I’ve made this sound fairly easy haven’t I? Well it really hasn’t been. The Fens seem very moody. I’ve had a few long sessions up to 10 hours in duration where although conditions seem absolutely perfect, my float hasn’t moved at all. I’ve started thinking about how far the tench and bream move about the drainage system and wondering how to predict this? I’m sure things will start to fall into place over the next few seasons. I can’t wait!
 

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Welcome to Maggotdrowning Graham. Please enjoy your stay...Good descriptive post and look forward to your future writings...(y)
 

Neskin

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May 17, 2018
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Hi fella,

Im just south of you (St Neots) but haven't really fished the fens very much, although perhaps when the colder weather comes ill see if any of those big fens pike are still about!

Great write up and pictures! Hope you manage a big tinca next season!
 

Flathead

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The winter is the best time to fish for Tench on the fens and they can be caught in good numbers on many of the rivers and drains.

They are caught in the summer but seem to shoal more in the winter.....and are an easier proposition.....many fen anglers do not really bother with them until the winter.

Caster and chopped worms are the baits to use either in a feeder or pole.
 

Tenacious Sloth

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For fishing rights this is pretty up to date although some have changed


Yeah. Thanks for that Flathead. I eventually discovered that page myself (how old do you reckon it is?) and fished New Dyke on the Yaxley controlled area.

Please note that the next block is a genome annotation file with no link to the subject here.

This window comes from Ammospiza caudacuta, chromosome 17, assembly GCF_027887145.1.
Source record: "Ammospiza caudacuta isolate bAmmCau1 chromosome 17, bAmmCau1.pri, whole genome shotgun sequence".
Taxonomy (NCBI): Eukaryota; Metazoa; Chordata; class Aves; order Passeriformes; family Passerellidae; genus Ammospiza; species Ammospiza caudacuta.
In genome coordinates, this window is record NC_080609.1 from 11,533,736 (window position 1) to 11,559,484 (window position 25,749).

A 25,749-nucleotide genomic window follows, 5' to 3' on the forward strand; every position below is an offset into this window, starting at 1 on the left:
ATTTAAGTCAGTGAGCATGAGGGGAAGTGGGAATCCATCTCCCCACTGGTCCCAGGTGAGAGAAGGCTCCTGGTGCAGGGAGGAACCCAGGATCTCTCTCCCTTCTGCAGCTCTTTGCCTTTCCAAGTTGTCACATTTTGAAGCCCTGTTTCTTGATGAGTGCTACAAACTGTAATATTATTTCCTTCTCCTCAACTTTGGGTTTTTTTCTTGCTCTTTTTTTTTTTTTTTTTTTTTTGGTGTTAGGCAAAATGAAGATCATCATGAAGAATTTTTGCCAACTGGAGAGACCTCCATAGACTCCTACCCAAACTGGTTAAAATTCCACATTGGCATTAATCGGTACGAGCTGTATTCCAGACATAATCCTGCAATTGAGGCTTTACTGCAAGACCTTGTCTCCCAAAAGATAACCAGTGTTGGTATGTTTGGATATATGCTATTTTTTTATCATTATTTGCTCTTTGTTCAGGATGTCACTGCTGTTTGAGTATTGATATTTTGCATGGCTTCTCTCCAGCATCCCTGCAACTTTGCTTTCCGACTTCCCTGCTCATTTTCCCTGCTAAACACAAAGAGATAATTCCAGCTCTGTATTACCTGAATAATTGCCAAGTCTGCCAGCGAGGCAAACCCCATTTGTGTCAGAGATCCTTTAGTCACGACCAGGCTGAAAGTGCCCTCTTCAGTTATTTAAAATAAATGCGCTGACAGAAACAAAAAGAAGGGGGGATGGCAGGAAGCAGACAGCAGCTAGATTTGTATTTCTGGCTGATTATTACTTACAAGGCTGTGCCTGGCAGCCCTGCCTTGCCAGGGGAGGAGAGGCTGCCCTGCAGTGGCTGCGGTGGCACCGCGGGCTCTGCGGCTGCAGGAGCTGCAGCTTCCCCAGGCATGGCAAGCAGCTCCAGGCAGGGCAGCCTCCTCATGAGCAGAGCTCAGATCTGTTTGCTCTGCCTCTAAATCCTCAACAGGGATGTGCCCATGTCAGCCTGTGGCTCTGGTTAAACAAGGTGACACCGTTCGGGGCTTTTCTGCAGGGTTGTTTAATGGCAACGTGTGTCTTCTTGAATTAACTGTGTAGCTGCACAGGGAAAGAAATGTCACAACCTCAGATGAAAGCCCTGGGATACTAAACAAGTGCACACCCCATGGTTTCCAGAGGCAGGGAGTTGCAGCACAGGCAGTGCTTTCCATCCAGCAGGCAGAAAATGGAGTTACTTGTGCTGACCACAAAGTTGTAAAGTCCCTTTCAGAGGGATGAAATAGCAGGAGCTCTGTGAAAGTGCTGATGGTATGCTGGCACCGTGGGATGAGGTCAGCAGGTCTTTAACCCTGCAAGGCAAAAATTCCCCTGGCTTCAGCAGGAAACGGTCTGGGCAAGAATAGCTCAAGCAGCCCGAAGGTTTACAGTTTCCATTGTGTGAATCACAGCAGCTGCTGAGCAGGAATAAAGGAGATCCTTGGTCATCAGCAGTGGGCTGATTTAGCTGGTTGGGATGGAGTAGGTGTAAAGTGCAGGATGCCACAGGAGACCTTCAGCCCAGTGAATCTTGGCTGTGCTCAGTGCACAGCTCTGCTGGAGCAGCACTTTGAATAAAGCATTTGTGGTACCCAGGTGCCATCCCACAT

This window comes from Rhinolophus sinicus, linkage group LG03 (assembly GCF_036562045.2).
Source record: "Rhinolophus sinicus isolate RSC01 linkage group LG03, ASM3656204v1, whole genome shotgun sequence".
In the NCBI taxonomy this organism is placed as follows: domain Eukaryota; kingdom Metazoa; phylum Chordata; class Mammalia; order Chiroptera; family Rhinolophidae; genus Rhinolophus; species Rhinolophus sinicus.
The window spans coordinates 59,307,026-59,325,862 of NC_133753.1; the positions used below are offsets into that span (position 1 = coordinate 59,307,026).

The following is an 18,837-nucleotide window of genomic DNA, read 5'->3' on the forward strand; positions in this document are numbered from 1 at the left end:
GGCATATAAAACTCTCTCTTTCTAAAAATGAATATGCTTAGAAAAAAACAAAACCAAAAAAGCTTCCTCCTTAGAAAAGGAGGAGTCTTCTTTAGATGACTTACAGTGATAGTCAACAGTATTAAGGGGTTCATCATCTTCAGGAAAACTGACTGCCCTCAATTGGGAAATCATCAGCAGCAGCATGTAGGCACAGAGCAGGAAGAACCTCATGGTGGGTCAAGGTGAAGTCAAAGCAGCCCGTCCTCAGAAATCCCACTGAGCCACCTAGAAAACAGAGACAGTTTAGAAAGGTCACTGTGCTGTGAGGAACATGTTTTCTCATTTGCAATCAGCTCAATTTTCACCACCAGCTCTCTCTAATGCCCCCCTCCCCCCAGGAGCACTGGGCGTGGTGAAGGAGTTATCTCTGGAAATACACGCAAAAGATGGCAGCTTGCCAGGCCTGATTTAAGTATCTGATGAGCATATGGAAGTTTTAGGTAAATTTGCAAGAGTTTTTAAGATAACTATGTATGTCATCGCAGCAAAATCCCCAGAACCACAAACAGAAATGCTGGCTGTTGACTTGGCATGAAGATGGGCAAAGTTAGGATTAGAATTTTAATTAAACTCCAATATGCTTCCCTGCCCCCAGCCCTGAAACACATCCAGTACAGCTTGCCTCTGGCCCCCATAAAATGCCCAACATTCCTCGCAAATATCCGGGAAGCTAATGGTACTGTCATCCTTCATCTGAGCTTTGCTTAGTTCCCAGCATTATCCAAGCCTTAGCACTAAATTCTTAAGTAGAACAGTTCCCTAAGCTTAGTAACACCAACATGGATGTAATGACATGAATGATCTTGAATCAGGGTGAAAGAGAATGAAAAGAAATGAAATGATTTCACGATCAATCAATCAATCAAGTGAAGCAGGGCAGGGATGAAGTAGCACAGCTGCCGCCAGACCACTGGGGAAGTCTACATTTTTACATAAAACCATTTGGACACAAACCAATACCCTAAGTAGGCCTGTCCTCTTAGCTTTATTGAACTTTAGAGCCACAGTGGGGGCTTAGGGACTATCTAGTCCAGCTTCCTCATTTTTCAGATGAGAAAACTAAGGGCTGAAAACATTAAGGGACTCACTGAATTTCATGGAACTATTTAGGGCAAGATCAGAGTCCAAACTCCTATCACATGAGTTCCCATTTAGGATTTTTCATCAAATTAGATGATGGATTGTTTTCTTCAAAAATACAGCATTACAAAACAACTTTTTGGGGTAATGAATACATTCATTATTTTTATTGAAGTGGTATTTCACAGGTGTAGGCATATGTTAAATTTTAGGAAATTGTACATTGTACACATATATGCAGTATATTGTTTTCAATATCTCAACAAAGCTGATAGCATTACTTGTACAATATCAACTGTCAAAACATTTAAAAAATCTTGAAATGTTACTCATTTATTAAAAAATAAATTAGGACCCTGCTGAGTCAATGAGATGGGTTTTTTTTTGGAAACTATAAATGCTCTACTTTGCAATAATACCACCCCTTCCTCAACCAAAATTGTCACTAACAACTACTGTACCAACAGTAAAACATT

Lovely piece of water, perfect overcast weather, low wind, everything was perfect. Fished it for 7 hours. Nuthin! :eek:)

Apparently, a good area for tench and very close to where I live. I’ll definitely give it a go next season.

Not sure about the winter tench fishing though. I’ve turned into a bit of a fair weather angler as I get older. :)
 

Flathead

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Yeah. Thanks for that Flathead. I eventually discovered that page myself (how old do you reckon it is?) and fished New Dyke on the Yaxley controlled area.

Lovely piece of water, perfect overcast weather, low wind, everything was perfect. Fished it for 7 hours. Nuthin! :eek:)

Apparently, a good area for tench and very close to where I live. I’ll definitely give it a go next season.

Not sure about the winter tench fishing though. I’ve turned into a bit of a fair weather angler as I get older. :)
It was published in 1991 but is still very much up to date.

I agree about the winter fishing....the fens can be pretty bleak ( even in summer) but, surprisingly, that is when the Tench are caught in numbers.

There are a lot of videos on YouTube about Fenland Tench fishing and some of it may surprise you.....such as multiple Tench catches on the Ramsey 40 ft in winter and big catches on the relief channel in winter.

In the winter the weed dies back and the fishing is much easier.

You need to find the ledges on the drains as most fish patrol and feed on them......and the far bank is often better than the near bank.....probably due to less disturbance.

Best concentrate on a couple of waters and experiment....but Tench are a much better proposition in winter than summer on the fens.

Good luck
 

SUFC

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Joined
Aug 22, 2020
Messages
49
Hi, I’m Graham and am fairly new to this Forum (but not to fishing).

I thought I’d introduce myself by giving you a little bit of my angling history, followed by a rundown of what I’ve been up to in this, my first year back Coarse fishing since the 1970s.

It’s a long one - but you don’t have to read it. :)

I grew up in Cricklade, near to the Cotswold Water Park. I developed my love of fishing on the Ashton Keynes club waters fishing for Tench, mainly on Cokes Pit and Neigh Bridge.

In 1980 I joined the RAF and soon after found myself posted down in North Devon. The Coarse fishing down there seemed a bit patchy so I swapped codes to Game fishing and never looked back really. After discovering I could get a day off work each week to compete in competitions I soon found myself immersed in the Loch Style technique which involves fishing over the front of a drifting boat on the larger stillwaters and reservoirs around the country.

This continued for the rest of my RAF career across several postings and culminated in qualification for the England Team. After gaining several caps as a competitor I then managed the Team for a further three years.